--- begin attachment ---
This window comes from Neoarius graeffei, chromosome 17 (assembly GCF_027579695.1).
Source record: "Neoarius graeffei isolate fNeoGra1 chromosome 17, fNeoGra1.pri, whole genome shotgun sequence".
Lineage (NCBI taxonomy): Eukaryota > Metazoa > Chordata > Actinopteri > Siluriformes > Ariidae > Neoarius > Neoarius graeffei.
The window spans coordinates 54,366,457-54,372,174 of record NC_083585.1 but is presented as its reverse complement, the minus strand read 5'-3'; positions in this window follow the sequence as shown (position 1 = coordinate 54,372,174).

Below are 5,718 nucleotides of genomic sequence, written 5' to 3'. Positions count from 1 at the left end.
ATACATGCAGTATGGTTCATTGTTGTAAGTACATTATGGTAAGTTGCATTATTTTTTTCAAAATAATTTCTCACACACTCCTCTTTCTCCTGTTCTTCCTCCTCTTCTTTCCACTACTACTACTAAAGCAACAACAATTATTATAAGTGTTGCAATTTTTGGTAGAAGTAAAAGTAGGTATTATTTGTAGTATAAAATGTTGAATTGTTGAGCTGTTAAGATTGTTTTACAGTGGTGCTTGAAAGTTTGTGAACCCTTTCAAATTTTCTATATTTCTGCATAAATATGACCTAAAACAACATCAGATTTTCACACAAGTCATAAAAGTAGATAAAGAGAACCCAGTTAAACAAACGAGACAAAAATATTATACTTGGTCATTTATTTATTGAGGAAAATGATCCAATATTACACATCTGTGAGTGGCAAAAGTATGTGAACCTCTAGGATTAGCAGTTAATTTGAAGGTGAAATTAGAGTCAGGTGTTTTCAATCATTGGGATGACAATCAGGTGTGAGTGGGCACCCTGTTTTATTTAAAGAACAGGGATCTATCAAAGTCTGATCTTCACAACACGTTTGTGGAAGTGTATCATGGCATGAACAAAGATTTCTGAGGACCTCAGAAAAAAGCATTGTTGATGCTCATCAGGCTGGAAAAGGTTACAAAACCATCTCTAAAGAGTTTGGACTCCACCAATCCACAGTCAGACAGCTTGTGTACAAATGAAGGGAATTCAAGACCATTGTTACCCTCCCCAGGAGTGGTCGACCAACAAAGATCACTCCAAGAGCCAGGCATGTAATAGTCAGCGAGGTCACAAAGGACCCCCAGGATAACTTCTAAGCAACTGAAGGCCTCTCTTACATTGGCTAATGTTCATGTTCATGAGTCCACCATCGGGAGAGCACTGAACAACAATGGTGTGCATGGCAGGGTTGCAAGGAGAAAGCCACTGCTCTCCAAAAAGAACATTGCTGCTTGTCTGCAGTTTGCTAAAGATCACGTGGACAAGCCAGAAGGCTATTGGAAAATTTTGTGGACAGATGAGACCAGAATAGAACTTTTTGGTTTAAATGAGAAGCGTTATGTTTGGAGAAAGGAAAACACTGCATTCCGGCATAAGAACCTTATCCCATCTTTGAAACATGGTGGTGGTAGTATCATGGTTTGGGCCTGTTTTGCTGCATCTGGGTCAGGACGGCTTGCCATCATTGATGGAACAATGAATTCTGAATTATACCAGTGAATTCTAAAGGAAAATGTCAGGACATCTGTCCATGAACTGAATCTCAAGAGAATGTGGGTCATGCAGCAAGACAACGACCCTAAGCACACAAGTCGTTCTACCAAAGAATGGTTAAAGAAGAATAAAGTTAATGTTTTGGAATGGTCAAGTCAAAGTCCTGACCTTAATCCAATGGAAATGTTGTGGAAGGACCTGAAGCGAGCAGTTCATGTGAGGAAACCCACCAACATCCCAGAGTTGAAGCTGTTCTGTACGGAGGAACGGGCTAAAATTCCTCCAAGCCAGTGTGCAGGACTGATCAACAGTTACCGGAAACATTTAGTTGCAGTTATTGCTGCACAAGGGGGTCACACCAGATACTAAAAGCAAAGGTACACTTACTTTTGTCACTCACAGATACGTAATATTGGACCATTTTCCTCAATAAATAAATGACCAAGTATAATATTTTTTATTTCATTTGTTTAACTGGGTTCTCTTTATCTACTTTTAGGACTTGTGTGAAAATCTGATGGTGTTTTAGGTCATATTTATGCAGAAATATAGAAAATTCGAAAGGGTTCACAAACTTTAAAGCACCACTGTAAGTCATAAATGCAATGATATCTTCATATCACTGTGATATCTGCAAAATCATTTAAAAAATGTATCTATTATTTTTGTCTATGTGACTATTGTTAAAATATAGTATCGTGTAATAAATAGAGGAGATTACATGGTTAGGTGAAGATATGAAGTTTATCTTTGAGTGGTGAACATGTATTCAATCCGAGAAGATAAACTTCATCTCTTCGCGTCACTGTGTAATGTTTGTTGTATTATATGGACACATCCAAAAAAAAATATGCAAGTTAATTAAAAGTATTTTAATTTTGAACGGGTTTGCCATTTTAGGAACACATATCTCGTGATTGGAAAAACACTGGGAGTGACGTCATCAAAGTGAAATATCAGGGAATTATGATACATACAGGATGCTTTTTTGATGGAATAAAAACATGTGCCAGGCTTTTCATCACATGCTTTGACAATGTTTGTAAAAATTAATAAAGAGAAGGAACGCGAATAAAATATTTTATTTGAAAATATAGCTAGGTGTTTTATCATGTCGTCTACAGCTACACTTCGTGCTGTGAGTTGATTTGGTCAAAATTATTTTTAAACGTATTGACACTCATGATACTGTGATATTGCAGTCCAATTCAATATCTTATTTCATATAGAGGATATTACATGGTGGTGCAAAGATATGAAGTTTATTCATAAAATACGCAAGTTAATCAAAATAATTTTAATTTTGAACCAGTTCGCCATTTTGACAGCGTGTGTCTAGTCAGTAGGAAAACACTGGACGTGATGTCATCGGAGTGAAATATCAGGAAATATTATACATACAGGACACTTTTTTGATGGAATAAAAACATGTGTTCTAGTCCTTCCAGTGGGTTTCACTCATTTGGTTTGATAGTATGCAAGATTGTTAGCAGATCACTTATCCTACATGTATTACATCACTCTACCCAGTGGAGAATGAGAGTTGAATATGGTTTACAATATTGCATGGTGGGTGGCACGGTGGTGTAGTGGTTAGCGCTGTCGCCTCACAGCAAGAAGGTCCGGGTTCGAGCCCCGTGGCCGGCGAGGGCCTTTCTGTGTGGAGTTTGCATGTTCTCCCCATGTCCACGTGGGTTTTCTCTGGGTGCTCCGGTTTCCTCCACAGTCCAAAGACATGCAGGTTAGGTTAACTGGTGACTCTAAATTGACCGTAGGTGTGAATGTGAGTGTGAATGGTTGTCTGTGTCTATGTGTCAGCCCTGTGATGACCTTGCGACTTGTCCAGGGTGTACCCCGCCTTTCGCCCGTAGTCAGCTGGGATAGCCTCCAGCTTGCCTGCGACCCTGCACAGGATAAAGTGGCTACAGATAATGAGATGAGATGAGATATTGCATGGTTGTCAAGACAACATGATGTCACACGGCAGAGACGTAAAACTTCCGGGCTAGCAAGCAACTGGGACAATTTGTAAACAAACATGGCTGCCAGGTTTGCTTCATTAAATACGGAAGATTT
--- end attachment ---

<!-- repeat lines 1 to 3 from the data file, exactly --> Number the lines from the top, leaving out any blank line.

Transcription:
This window comes from Neoarius graeffei, chromosome 17 (assembly GCF_027579695.1).
Source record: "Neoarius graeffei isolate fNeoGra1 chromosome 17, fNeoGra1.pri, whole genome shotgun sequence".
Lineage (NCBI taxonomy): Eukaryota > Metazoa > Chordata > Actinopteri > Siluriformes > Ariidae > Neoarius > Neoarius graeffei.